WHAT OTHERS THINK

“When investors were questioned on their feelings on what the best path forward would be for BHP, the response was decidedly one way, move on from the US onshore business and sell the acreage.” –Macquarie Research

“Investors were focused on returning the cash to BHP even if it meant a slightly less favourable price, before more capital was invested in the US onshore space by BHP.” –Macquarie Research

“In our view, we don’t think the market is paying anywhere near book value for BHP’s onshore position.” –Credit Suisse

“When you have bought something that hasn’t gone right, maybe the better decision is to exit.” –UBS

“Activist investor pressure to divest the shale assets continues to grow and is understandable given the continued cash investment required to sustain and grow production from shale.” –Macquarie

“Hurdles that prevent a change in perception at BHP. A return to growth capex, in particular the Jansen potash project, and renewed cash burn at US Onshore are the main risks. The enhanced scrutiny on capital allocation and arrival of a new chairman reduce those risks, in our view.” –Morgan Stanley

“The publication of a letter to management by activist investor Elliott in April has put a spotlight on BHP’s decisions. We expect this to strengthen the group’s focus on more balanced capital allocation and its poorly performing assets. BHP has the tools to do that.” –Morgan Stanley

“Each portfolio has its weakness. For BHP it is the US Onshore operations.” –Morgan Stanley

“We expect that a shift in strategy would help BHP rerate, after months of underperformance. Especially, a demerger of petroleum assets would enable an easier comparison to Rio Tinto in terms of commodity exposure, balance sheet strength and hopefully capital discipline.” –Bernstein

“Shareholder support is growing for Elliot Advisors’ three point plan” –Bernstein

“We have written in length already the reasons why we believe the oil business is not core for BHP, essentially, we see no operational synergies between mining and petroleum, we would see oil companies lining up to buy mining companies, but this is clearly not the case.” –Bernstein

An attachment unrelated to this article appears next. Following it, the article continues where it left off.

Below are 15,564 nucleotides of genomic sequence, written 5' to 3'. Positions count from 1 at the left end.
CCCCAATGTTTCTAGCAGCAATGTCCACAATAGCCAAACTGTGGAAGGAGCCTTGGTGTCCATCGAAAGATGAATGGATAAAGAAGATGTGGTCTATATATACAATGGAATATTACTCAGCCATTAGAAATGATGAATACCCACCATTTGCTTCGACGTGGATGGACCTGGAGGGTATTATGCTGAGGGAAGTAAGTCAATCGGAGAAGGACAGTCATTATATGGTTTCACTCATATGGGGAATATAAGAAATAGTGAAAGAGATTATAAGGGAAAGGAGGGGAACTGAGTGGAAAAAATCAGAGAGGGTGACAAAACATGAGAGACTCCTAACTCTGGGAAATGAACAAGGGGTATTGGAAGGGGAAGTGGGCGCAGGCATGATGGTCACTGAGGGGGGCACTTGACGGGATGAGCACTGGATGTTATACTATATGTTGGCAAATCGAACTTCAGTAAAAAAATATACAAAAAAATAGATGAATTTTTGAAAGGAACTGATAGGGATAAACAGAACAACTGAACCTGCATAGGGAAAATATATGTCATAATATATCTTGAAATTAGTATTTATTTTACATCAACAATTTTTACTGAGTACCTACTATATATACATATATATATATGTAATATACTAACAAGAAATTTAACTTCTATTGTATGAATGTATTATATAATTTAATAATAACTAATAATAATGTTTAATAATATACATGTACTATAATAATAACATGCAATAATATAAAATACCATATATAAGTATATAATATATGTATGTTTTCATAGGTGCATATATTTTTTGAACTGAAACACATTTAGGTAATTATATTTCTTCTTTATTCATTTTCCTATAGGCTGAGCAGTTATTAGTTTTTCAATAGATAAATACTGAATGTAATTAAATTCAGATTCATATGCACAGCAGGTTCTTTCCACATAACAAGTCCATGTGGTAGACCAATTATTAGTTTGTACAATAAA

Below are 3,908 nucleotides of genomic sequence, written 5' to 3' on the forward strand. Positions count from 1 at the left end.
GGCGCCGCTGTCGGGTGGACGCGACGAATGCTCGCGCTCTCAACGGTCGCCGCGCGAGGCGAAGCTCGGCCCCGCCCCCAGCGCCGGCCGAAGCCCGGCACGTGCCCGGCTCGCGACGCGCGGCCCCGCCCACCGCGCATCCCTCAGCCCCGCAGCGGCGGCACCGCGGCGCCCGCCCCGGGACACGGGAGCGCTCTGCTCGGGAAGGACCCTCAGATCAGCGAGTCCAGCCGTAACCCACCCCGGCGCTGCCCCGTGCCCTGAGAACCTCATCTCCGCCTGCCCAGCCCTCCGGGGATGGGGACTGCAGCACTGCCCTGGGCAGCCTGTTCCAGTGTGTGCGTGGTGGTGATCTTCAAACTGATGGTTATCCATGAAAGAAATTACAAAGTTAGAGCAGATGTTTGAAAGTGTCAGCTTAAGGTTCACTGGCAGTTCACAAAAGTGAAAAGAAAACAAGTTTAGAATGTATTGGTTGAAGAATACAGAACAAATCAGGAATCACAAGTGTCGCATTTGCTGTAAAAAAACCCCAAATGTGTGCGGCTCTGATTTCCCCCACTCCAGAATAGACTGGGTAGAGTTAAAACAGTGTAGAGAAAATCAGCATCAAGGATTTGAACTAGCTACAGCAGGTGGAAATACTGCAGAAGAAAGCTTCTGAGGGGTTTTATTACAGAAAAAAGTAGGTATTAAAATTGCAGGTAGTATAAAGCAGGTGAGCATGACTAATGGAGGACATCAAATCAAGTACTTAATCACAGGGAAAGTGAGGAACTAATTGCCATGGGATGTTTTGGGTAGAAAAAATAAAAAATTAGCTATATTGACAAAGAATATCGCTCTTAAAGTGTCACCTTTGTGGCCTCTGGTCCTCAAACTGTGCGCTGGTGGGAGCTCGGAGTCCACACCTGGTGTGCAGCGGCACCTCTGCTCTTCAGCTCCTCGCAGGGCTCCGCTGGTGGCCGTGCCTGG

“Benefits of separating the mining to petroleum assets will clearly be something that has to be addressed by Ken MacKenzie.” –Bernstein

“We would like to see a revamped strategy under new Chairman Ken MacKenzie focusing on returns, with targets… We think a sharper focus on returns would create significant value for shareholders.” –Deutsche Bank

“We believe BHP’s strategy and message under the current board and management has lacked clarity, metrics, and targets when compared to the strategies of key peers, making it more difficult to measure management’s performance.” –Deutsche Bank

“We continue our multi-year campaign recommending BHP to exit the low returning, sub-scale US Onshore assets” –Deutsche Bank

“Despite this world-class mining portfolio and commodity mix, BHP has underperformed. Over recent months BHP has lagged its peers in the sector, and more importantly has underperformed the commodities to which it is exposed. The company’s price has strongly deviated from what we think is its intrinsic value.” –Bernstein

“We now see a clear catalyst for a re-rating of the stock, as we expect a shift in strategy at BHP, following the appointment of the successor to outgoing Chairman Jac Nasser. We believe the incoming chairman, Ken Mackenzie, will accede to shareholder requests for a broad portfolio review and restructuring, which could see a most-welcome demerger of the petroleum business. Following such a move we believe that the value upside in the core mining business will become more pronounced and also much easier to see.” –Bernstein

“We have long argued that BHP is not the natural owner of oil assets, as we see no obvious synergies between mining and petroleum production. Splitting the two businesses apart, on the other hand, could allow the disclosure of their full value.” –Bernstein